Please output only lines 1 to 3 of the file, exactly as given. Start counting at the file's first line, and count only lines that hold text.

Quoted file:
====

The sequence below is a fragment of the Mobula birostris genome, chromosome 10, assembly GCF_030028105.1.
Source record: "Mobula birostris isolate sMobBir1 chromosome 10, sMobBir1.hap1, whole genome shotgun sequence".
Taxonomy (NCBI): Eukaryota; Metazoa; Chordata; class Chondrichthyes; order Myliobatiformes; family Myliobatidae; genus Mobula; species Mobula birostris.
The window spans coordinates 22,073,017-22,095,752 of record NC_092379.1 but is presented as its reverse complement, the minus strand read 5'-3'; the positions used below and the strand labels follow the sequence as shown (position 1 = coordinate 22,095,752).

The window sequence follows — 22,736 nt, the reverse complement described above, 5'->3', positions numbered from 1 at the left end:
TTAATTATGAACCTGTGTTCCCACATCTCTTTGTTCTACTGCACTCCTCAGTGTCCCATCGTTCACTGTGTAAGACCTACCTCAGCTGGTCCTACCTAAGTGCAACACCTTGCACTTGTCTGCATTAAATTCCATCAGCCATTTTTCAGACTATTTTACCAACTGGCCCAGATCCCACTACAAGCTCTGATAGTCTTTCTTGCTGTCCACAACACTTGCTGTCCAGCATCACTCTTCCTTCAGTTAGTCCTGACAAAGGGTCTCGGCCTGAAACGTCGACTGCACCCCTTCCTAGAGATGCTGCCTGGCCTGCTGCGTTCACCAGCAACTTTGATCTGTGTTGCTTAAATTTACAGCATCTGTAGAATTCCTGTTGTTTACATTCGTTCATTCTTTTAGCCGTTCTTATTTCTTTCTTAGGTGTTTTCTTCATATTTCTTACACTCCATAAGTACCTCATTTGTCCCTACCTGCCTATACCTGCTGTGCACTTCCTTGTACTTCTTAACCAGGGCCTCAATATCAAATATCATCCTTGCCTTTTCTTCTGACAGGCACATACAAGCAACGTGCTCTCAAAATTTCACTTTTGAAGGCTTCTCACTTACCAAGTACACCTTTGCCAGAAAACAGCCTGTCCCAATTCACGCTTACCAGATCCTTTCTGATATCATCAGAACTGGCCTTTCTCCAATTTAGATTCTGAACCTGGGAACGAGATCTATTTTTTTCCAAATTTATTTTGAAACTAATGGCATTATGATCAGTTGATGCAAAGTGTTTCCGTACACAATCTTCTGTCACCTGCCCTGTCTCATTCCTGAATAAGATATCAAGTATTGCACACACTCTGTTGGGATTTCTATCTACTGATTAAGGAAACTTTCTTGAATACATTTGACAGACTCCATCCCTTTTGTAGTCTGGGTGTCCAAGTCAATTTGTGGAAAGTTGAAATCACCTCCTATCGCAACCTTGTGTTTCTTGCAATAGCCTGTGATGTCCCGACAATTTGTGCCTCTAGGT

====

The sequence below is a fragment of the Mobula birostris genome, chromosome 10, assembly GCF_030028105.1.
Source record: "Mobula birostris isolate sMobBir1 chromosome 10, sMobBir1.hap1, whole genome shotgun sequence".
Taxonomy (NCBI): Eukaryota; Metazoa; Chordata; class Chondrichthyes; order Myliobatiformes; family Myliobatidae; genus Mobula; species Mobula birostris.